A brief filed by a group of prominent conservative lawyers and former government officials in Republican administrations ... argued that “the original understanding of the Second Amendment was that there is not an absolute, unfettered right to carry loaded guns in public.”
J. Michael Luttig, a former federal appeals court judge revered by conservatives, was among the lawyers who filed the brief. He said the issue was straightforward.
“When you look at the history and tradition, spanning six or seven centuries, you indisputably find that public carry of guns has been variously prohibited and regulated throughout the entire time,” he said in an interview. “New York’s statute, and the statutes in other states that are its equivalent, fit very comfortably within the history and tradition of firearm regulation.”
Looking to history is a central feature of originalism, the method of interpreting the Constitution that seeks to determine its original public meaning.
Other lawyers who signed the brief included Peter D. Keisler, a former acting attorney general in the George W. Bush administration; John B. Bellinger III, a top State Department and White House lawyer under Mr. Bush; and Carter Phillips, a leading Supreme Court lawyer who served in the Justice Department during the Reagan administration [and] many historians agreed with Mr. Luttig and his colleagues.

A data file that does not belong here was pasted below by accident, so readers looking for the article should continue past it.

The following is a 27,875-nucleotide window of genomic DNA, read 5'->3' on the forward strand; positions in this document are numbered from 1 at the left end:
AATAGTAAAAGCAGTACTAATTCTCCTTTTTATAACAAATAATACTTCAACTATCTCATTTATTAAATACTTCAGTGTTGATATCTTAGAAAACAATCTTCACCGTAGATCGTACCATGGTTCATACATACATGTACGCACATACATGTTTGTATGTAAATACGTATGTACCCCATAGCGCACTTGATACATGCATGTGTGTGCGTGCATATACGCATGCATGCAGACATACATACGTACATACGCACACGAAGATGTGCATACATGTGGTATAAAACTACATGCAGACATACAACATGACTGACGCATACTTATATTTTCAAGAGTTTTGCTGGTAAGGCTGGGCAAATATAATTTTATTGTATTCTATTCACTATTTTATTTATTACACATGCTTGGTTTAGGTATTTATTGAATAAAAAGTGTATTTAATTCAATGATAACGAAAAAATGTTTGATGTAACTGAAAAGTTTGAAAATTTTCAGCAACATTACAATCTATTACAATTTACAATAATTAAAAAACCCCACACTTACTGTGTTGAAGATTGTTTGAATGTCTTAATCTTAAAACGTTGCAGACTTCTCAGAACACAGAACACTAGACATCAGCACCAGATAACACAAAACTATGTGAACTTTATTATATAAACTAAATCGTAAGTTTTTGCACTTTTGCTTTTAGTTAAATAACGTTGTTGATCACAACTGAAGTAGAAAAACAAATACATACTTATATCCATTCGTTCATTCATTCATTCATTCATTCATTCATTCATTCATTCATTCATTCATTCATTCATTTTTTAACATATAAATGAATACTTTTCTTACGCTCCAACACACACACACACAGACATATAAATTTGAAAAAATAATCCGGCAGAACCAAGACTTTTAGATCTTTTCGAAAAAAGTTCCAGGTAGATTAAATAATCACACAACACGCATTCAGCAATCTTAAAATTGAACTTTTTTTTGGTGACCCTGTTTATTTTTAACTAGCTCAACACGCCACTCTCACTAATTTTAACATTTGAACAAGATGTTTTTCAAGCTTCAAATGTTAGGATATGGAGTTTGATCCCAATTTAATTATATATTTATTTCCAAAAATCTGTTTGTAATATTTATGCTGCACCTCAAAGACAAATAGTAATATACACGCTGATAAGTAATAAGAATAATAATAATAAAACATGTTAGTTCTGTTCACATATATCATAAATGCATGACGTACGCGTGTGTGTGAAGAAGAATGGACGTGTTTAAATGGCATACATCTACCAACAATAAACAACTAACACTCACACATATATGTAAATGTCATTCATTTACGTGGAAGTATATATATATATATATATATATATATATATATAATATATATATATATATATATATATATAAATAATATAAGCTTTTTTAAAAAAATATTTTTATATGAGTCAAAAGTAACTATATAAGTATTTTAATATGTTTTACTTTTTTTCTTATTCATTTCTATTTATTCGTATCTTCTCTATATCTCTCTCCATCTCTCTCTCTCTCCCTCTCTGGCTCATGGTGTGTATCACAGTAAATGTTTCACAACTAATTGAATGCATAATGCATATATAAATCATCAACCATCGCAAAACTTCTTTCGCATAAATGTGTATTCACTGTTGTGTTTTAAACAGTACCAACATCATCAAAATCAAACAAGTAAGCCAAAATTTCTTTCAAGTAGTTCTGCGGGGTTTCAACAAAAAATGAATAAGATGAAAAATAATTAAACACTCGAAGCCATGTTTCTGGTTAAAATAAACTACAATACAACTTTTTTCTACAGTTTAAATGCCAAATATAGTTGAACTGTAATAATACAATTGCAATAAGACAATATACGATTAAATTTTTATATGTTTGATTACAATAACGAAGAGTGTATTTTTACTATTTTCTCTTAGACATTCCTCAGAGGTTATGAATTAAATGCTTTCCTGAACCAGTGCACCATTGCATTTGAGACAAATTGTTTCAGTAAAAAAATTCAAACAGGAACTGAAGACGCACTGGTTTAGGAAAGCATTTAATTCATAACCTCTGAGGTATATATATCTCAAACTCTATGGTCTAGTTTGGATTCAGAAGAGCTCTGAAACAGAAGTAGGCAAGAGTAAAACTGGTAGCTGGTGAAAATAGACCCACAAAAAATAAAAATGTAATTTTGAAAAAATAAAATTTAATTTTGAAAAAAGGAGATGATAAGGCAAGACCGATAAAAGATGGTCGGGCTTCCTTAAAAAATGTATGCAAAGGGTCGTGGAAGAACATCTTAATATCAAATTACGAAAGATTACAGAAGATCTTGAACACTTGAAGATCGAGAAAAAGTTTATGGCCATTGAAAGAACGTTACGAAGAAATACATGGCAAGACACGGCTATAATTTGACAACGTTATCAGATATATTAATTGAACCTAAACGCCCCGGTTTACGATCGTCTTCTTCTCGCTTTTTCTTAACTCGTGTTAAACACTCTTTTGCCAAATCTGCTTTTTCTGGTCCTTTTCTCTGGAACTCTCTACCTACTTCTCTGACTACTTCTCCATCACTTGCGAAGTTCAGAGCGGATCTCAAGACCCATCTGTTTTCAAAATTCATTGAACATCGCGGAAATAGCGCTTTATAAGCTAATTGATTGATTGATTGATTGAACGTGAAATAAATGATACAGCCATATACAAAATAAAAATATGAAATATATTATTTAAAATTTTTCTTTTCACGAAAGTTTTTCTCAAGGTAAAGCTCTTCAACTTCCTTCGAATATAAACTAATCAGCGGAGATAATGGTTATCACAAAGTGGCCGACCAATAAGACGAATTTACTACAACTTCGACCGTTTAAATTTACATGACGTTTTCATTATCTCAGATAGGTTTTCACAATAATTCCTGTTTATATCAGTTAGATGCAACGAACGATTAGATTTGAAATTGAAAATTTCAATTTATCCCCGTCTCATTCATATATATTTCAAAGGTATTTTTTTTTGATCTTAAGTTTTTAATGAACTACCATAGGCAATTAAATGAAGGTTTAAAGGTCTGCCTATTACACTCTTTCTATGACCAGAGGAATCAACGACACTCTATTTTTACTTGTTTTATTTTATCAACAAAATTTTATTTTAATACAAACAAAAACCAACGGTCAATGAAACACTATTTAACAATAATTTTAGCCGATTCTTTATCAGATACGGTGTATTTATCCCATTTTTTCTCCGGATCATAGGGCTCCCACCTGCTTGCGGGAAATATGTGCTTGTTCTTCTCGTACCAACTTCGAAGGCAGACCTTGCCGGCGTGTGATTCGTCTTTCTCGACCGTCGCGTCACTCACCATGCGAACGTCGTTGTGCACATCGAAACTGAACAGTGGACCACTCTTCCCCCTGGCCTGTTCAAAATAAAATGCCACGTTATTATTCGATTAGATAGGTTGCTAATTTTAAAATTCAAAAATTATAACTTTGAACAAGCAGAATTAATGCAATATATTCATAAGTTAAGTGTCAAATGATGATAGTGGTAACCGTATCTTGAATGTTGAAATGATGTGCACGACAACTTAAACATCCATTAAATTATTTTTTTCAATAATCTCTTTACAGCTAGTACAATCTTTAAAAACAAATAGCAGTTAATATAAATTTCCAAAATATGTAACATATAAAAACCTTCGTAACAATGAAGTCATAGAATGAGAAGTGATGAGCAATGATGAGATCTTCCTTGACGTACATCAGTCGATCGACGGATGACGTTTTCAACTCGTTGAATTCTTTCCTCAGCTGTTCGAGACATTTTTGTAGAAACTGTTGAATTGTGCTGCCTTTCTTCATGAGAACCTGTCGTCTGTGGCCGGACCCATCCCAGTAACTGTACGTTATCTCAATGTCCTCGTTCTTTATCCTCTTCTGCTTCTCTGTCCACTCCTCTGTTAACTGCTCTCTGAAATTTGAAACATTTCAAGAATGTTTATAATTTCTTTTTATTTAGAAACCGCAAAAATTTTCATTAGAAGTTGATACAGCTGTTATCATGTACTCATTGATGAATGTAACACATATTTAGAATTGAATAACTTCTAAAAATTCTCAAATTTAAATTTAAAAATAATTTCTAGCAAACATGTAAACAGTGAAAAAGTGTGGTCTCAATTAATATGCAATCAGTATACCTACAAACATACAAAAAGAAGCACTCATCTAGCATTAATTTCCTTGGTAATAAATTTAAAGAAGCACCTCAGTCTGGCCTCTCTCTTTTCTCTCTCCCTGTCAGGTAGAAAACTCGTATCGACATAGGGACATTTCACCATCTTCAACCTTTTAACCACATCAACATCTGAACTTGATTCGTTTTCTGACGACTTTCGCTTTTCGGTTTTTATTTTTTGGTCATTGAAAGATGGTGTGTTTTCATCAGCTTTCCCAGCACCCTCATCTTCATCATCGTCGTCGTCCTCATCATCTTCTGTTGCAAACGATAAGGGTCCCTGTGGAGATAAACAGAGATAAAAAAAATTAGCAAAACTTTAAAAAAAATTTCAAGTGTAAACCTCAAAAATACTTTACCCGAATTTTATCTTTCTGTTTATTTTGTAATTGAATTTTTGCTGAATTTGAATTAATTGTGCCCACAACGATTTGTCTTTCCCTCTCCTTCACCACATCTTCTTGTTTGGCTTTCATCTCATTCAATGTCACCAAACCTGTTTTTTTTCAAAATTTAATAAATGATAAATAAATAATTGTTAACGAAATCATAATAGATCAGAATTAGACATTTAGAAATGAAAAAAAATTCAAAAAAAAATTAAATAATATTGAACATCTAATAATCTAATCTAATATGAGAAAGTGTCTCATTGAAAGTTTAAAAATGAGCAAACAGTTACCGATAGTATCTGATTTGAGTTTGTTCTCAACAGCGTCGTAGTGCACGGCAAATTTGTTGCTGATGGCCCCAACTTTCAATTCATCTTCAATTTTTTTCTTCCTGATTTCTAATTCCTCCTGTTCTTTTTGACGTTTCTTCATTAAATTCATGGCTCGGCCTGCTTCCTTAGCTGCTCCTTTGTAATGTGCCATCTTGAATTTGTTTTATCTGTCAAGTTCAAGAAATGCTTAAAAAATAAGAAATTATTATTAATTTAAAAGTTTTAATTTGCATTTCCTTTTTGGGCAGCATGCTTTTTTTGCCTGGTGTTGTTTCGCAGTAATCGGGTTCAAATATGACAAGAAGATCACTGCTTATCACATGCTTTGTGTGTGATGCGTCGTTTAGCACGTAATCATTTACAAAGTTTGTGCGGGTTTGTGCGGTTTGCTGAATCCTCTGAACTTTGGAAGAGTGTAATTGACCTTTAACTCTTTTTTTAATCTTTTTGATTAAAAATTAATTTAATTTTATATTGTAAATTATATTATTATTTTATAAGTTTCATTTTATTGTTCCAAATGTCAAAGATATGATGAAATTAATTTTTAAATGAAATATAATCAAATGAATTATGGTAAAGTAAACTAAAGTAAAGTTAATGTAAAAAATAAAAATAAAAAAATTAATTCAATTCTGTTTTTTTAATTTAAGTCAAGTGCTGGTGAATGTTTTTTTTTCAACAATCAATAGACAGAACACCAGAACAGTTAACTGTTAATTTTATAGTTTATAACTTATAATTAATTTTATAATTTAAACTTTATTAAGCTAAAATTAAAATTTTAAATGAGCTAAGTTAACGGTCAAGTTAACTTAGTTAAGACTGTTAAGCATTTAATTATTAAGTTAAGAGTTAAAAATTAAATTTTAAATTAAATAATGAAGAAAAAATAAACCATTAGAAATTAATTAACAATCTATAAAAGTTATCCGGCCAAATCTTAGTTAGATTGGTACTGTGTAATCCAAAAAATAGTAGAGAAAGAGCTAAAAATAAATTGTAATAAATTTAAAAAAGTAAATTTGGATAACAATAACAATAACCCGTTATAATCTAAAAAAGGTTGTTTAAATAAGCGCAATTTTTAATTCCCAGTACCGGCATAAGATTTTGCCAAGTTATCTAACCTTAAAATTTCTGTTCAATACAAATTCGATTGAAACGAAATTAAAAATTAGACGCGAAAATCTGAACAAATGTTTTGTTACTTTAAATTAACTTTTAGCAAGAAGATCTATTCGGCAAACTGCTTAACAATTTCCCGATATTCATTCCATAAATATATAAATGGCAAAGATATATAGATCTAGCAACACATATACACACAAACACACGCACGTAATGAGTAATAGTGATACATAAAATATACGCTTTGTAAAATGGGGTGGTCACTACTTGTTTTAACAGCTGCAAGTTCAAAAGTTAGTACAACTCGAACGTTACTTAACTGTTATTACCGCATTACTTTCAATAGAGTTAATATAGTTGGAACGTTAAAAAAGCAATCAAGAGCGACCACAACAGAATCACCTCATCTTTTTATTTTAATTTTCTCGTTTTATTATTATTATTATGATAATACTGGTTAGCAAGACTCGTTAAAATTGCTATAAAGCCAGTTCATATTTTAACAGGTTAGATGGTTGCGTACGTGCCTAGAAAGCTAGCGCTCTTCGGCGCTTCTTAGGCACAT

“The weight of the historical evidence is pretty clearly on the side that there’s always been some kind of regulation of carrying arms in public,” said Saul Cornell, a historian at Fordham University who filed a brief supporting New York. “One of the longest continuous traditions in Anglo-American law are limits on the public carry of arms in populous areas.”
The New York law requires that people seeking a license to carry a handgun outside their homes show a “proper cause.” Two men who were denied the licenses they sought sued, along with the New York State Rifle & Pistol Association, saying that “the state makes it virtually impossible for the ordinary law-abiding citizen to obtain a license.”
California, Hawaii, Maryland, Massachusetts, New Jersey and Rhode Island have similar laws, according to briefs filed in the case.